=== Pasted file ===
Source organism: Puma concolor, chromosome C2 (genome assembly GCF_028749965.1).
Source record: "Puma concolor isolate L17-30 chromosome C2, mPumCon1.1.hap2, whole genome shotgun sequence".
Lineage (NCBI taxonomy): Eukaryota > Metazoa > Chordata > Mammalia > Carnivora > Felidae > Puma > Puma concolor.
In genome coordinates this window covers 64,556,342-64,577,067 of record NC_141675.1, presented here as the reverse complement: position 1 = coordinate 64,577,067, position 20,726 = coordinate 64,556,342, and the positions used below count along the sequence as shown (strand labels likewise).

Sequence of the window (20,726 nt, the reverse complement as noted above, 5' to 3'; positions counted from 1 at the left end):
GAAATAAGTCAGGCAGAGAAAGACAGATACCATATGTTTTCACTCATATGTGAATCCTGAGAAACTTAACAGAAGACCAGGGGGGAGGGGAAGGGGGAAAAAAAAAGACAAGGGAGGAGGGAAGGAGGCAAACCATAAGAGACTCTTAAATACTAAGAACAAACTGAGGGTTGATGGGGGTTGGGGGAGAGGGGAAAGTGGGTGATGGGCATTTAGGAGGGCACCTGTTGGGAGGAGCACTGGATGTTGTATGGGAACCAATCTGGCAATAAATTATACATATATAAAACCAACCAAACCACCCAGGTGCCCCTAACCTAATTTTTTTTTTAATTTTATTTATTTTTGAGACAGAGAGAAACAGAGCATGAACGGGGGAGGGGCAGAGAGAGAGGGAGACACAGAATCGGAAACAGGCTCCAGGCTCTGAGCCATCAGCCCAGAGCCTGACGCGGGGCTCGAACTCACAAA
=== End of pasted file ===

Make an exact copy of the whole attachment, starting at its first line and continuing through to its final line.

Source organism: Puma concolor, chromosome C2 (genome assembly GCF_028749965.1).
Source record: "Puma concolor isolate L17-30 chromosome C2, mPumCon1.1.hap2, whole genome shotgun sequence".
Lineage (NCBI taxonomy): Eukaryota > Metazoa > Chordata > Mammalia > Carnivora > Felidae > Puma > Puma concolor.
In genome coordinates this window covers 64,556,342-64,577,067 of record NC_141675.1, presented here as the reverse complement: position 1 = coordinate 64,577,067, position 20,726 = coordinate 64,556,342, and the positions used below count along the sequence as shown (strand labels likewise).

Sequence of the window (20,726 nt, the reverse complement as noted above, 5' to 3'; positions counted from 1 at the left end):
GAAATAAGTCAGGCAGAGAAAGACAGATACCATATGTTTTCACTCATATGTGAATCCTGAGAAACTTAACAGAAGACCAGGGGGGAGGGGAAGGGGGAAAAAAAAAGACAAGGGAGGAGGGAAGGAGGCAAACCATAAGAGACTCTTAAATACTAAGAACAAACTGAGGGTTGATGGGGGTTGGGGGAGAGGGGAAAGTGGGTGATGGGCATTTAGGAGGGCACCTGTTGGGAGGAGCACTGGATGTTGTATGGGAACCAATCTGGCAATAAATTATACATATATAAAACCAACCAAACCACCCAGGTGCCCCTAACCTAATTTTTTTTTTAATTTTATTTATTTTTGAGACAGAGAGAAACAGAGCATGAACGGGGGAGGGGCAGAGAGAGAGGGAGACACAGAATCGGAAACAGGCTCCAGGCTCTGAGCCATCAGCCCAGAGCCTGACGCGGGGCTCGAACTCACAAA